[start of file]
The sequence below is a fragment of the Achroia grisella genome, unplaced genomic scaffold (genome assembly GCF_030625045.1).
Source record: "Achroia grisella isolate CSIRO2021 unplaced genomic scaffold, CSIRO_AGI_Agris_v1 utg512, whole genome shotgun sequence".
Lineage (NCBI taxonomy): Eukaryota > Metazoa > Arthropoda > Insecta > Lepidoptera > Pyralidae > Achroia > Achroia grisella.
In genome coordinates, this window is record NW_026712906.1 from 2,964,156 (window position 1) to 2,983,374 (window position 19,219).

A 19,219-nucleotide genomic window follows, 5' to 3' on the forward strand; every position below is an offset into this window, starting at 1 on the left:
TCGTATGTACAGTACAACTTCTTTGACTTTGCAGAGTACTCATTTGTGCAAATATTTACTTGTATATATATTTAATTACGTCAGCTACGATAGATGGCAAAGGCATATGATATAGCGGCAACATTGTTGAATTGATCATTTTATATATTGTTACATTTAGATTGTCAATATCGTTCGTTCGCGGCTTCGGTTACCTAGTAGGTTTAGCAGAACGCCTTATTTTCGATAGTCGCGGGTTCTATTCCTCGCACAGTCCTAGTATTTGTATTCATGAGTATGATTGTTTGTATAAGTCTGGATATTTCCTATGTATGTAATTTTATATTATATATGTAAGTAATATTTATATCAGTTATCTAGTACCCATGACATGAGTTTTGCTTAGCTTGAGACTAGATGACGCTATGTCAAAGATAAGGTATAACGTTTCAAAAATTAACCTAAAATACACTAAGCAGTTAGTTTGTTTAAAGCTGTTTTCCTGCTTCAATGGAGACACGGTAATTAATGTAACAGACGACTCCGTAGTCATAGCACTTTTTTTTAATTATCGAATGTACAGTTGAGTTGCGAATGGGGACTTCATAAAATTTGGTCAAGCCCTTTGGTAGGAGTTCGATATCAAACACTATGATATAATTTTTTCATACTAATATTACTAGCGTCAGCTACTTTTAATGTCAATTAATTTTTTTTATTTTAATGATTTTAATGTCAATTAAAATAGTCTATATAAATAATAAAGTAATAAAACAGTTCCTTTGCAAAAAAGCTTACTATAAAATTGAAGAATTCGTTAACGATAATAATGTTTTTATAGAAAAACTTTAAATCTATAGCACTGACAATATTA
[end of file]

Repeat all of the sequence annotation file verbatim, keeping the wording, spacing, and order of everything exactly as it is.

The sequence below is a fragment of the Achroia grisella genome, unplaced genomic scaffold (genome assembly GCF_030625045.1).
Source record: "Achroia grisella isolate CSIRO2021 unplaced genomic scaffold, CSIRO_AGI_Agris_v1 utg512, whole genome shotgun sequence".
Lineage (NCBI taxonomy): Eukaryota > Metazoa > Arthropoda > Insecta > Lepidoptera > Pyralidae > Achroia > Achroia grisella.
In genome coordinates, this window is record NW_026712906.1 from 2,964,156 (window position 1) to 2,983,374 (window position 19,219).

A 19,219-nucleotide genomic window follows, 5' to 3' on the forward strand; every position below is an offset into this window, starting at 1 on the left:
TCGTATGTACAGTACAACTTCTTTGACTTTGCAGAGTACTCATTTGTGCAAATATTTACTTGTATATATATTTAATTACGTCAGCTACGATAGATGGCAAAGGCATATGATATAGCGGCAACATTGTTGAATTGATCATTTTATATATTGTTACATTTAGATTGTCAATATCGTTCGTTCGCGGCTTCGGTTACCTAGTAGGTTTAGCAGAACGCCTTATTTTCGATAGTCGCGGGTTCTATTCCTCGCACAGTCCTAGTATTTGTATTCATGAGTATGATTGTTTGTATAAGTCTGGATATTTCCTATGTATGTAATTTTATATTATATATGTAAGTAATATTTATATCAGTTATCTAGTACCCATGACATGAGTTTTGCTTAGCTTGAGACTAGATGACGCTATGTCAAAGATAAGGTATAACGTTTCAAAAATTAACCTAAAATACACTAAGCAGTTAGTTTGTTTAAAGCTGTTTTCCTGCTTCAATGGAGACACGGTAATTAATGTAACAGACGACTCCGTAGTCATAGCACTTTTTTTTAATTATCGAATGTACAGTTGAGTTGCGAATGGGGACTTCATAAAATTTGGTCAAGCCCTTTGGTAGGAGTTCGATATCAAACACTATGATATAATTTTTTCATACTAATATTACTAGCGTCAGCTACTTTTAATGTCAATTAATTTTTTTTATTTTAATGATTTTAATGTCAATTAAAATAGTCTATATAAATAATAAAGTAATAAAACAGTTCCTTTGCAAAAAAGCTTACTATAAAATTGAAGAATTCGTTAACGATAATAATGTTTTTATAGAAAAACTTTAAATCTATAGCACTGACAATATTA